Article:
• "Opposing Viewpoints" series - Each book is its own controversial topic. The library currently owns 4 books in the series: Nationalism, Patriot Act, Illegal Immigration, and Environment. NOTE: This series approaches policy controversies from a very general perspective, you will need more specific and substantive resources. 
  • "Taking Sides" Reference Library - Each book covers a variety of topics within a broader topic, i.e. controversial political issues. The PHC collection currently contains seven different topics: religion, world politics, moral issues, American history, world history, political issues, social issues.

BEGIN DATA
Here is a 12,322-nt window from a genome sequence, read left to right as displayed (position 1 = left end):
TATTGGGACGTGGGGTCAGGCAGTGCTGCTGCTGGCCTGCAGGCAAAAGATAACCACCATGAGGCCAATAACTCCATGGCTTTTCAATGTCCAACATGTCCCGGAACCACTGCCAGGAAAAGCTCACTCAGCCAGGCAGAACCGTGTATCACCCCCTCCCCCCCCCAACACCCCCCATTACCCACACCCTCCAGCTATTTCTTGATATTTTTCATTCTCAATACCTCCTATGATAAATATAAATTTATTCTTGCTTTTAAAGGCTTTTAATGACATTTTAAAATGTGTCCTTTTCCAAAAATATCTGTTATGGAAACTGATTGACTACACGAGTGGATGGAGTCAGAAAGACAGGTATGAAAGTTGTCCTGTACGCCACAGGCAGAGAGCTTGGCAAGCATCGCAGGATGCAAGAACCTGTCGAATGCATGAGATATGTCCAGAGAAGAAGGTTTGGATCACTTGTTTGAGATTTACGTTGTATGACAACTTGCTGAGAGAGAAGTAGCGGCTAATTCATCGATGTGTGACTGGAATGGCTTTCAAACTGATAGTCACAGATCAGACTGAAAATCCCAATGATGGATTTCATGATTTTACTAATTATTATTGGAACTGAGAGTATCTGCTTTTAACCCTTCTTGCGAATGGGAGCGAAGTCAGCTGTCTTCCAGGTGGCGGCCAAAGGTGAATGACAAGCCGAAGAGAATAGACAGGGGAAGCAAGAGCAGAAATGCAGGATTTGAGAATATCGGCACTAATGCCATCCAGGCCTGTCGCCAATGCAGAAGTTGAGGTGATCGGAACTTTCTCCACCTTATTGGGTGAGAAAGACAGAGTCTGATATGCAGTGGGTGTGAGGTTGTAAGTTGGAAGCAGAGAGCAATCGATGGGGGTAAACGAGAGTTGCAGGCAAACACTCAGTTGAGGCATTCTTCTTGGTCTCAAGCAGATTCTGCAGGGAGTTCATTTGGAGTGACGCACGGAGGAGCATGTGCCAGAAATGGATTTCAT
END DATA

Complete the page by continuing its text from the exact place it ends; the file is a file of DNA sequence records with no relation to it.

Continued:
• Counterpoints - Each book presents the arguments on a theological contention. Some are not likely to be policy issues, such as views on the rapture, but others are, such as women in the ministry.

Don't forget to search  eBooks for more resources available immediately! 

  

Research Tips

Proper citation for any research paper is essential.  Please use the citation style required by your professor.  Citation guides are available in the library and library staff are available to guide your search.  Online citation helps are available at a variety of sites including OWL (Online Writing Lab)

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Created: McConnell, 2007  Reviewed: Dr. James Tallmon, 2010, 2011, 2012, 2013.   Revised: Pensgard, 2009, 2011, and Thornhill 2010, 2012, 2013, 2014. Revised: Tallmon/McCool and Thornhill, 2015.